Packaging of DNA into nucleosomes
Nucleosomes form the fundamental repeating units of eukaryotic chromatin, which is used to pack the large eukaryotic genomes into the nucleus while still ensuring appropriate access to it. Nucleosomes are folded through a series of successively higher order structures to eventually form a chromosome.
The packaging of DNA into nucleosomes shortens the fiber length about sevenfold. In other words, a piece of DNA that is 1 meter long will become a "string-of-beads" chromatin fiber just 14 centimeters (about 6 inches) long.
Despite this shortening, a half-foot of chromatin is still much too long to fit into the nucleus, which is typically only 10 to 20 microns in diameter.
Therefore, chromatin is further coiled into an even shorter, thicker fiber, termed the "30-nanometer fiber," because it is approximately 30 nanometers in diameter.
Thus, the 30-nanometer fiber may be highly irregular and not quite the uniform structure depicted in textbooks. Interestingly, histone H1 is very important in stabilizing chromatin higher-order structures, and 30-nanometer fibers form most readily when H1 is present.
Processes such as transcription and replication require the two strands of DNA to come apart temporarily, thus allowing polymerases access to the DNA template. However, the presence of nucleosomes and the folding of chromatin into 30-nanometer fibers pose barriers to the enzymes that unwind and copy DNA.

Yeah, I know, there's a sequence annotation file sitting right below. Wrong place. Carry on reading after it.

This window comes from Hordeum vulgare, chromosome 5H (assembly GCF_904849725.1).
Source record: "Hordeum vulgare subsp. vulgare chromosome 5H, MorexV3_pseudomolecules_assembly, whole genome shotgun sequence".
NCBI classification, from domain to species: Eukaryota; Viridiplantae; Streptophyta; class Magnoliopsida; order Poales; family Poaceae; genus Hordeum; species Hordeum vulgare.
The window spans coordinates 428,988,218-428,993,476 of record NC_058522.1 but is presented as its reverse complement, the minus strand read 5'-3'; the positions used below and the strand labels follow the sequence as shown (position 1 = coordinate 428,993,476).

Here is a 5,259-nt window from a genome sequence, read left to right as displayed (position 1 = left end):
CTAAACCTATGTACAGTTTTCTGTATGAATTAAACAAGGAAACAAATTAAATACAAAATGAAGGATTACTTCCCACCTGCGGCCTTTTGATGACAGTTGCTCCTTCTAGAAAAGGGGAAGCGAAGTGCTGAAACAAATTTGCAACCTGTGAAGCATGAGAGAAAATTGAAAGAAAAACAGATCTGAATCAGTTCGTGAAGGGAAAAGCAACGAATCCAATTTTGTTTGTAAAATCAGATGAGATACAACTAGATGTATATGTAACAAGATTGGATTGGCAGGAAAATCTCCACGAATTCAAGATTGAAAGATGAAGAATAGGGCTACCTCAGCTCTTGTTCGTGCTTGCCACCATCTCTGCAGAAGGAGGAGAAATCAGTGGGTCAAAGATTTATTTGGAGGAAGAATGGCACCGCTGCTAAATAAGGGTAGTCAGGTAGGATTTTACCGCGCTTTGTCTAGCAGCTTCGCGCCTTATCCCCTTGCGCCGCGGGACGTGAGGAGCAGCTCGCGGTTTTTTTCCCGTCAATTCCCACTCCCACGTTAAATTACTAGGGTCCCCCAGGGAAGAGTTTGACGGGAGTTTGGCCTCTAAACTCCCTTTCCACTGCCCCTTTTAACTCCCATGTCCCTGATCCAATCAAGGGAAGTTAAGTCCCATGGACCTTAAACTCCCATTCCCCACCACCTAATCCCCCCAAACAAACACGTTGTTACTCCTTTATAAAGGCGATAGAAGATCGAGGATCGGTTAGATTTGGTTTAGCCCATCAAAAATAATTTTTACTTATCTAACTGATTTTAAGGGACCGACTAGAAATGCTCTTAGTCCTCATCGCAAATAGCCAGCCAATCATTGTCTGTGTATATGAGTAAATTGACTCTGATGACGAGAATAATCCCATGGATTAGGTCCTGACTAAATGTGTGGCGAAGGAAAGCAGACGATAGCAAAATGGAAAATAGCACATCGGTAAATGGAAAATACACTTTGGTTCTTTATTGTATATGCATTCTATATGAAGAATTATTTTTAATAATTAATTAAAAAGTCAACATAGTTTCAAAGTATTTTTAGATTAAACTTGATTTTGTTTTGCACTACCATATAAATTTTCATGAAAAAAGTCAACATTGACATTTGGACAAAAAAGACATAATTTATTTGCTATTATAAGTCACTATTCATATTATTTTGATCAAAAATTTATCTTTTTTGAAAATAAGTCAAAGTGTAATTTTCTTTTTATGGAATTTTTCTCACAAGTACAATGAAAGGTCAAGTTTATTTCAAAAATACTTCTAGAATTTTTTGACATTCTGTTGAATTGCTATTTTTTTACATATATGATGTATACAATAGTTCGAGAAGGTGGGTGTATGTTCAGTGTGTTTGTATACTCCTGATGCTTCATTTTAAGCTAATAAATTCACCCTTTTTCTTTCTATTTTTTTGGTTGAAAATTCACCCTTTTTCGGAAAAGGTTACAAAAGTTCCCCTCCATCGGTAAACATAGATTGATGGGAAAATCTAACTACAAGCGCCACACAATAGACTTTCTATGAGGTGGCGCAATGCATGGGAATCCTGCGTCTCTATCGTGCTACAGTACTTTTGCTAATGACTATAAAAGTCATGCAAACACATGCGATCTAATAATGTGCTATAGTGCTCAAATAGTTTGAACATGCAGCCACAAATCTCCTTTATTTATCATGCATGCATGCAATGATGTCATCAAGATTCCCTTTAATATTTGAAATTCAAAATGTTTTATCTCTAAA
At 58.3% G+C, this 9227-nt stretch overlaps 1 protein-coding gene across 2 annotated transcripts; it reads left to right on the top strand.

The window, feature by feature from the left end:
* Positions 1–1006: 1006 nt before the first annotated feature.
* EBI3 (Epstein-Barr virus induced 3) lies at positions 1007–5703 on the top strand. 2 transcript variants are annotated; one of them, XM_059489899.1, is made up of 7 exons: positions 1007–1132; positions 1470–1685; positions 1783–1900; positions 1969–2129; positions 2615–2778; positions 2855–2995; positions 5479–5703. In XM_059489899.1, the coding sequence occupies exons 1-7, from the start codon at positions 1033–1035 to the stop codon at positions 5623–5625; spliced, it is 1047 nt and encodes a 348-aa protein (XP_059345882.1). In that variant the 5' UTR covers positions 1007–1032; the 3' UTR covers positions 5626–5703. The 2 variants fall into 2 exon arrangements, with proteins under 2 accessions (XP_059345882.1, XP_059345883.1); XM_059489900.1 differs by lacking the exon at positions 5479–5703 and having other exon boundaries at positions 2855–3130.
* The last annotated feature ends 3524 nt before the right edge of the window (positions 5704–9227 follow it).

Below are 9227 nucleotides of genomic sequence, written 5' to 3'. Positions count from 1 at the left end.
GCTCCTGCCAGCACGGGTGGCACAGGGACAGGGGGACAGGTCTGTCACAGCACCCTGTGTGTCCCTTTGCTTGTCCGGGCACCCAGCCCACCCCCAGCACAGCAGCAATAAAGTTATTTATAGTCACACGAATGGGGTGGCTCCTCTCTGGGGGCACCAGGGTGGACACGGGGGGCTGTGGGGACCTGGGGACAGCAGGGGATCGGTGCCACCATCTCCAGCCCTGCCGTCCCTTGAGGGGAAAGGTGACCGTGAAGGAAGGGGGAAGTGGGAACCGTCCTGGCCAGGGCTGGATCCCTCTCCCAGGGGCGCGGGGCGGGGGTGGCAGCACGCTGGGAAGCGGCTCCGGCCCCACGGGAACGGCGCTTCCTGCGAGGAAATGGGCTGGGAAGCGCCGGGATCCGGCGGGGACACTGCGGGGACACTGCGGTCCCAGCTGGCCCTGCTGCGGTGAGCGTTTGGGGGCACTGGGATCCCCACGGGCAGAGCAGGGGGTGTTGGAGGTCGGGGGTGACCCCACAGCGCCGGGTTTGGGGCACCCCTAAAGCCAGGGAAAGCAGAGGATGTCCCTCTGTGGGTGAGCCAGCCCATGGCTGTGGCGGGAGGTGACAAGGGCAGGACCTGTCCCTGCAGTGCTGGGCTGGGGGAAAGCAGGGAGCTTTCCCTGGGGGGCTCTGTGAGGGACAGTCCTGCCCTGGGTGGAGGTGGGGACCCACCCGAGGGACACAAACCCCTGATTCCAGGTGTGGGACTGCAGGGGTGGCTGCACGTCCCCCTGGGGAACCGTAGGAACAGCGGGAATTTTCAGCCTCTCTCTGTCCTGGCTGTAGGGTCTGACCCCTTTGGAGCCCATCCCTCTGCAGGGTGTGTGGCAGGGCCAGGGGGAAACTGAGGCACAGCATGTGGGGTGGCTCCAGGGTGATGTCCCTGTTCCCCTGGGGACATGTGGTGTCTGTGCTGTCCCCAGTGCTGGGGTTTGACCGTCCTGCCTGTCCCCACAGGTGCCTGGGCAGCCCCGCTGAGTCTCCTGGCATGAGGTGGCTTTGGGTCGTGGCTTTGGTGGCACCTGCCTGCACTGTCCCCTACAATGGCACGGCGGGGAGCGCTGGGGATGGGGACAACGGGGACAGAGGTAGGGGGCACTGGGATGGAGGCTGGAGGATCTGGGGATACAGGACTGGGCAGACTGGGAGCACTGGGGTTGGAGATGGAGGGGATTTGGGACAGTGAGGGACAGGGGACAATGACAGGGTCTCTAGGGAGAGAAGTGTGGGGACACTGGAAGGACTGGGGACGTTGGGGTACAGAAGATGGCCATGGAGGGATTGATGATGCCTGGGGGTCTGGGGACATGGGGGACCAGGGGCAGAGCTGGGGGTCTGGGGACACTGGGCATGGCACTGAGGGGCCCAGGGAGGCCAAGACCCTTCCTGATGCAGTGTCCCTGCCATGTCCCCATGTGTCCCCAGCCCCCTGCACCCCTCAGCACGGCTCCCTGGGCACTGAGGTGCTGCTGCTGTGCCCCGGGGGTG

It is therefore important for cells to have means of opening up chromatin fibers and/or removing histones transiently to permit transcription and replication to proceed.
Generally speaking, there are two major mechanisms by which chromatin is made more accessible: Histones can be enzymatically modified by the addition of acetyl, methyl, or phosphate groups or can be displaced by chromatin remodeling complexes, thereby exposing underlying DNA sequences to polymerases and other enzymes.
It is important to remember that these processes are reversible, so modified or remodeled chromatin can be returned to its compact state after transcription and/or replication are complete.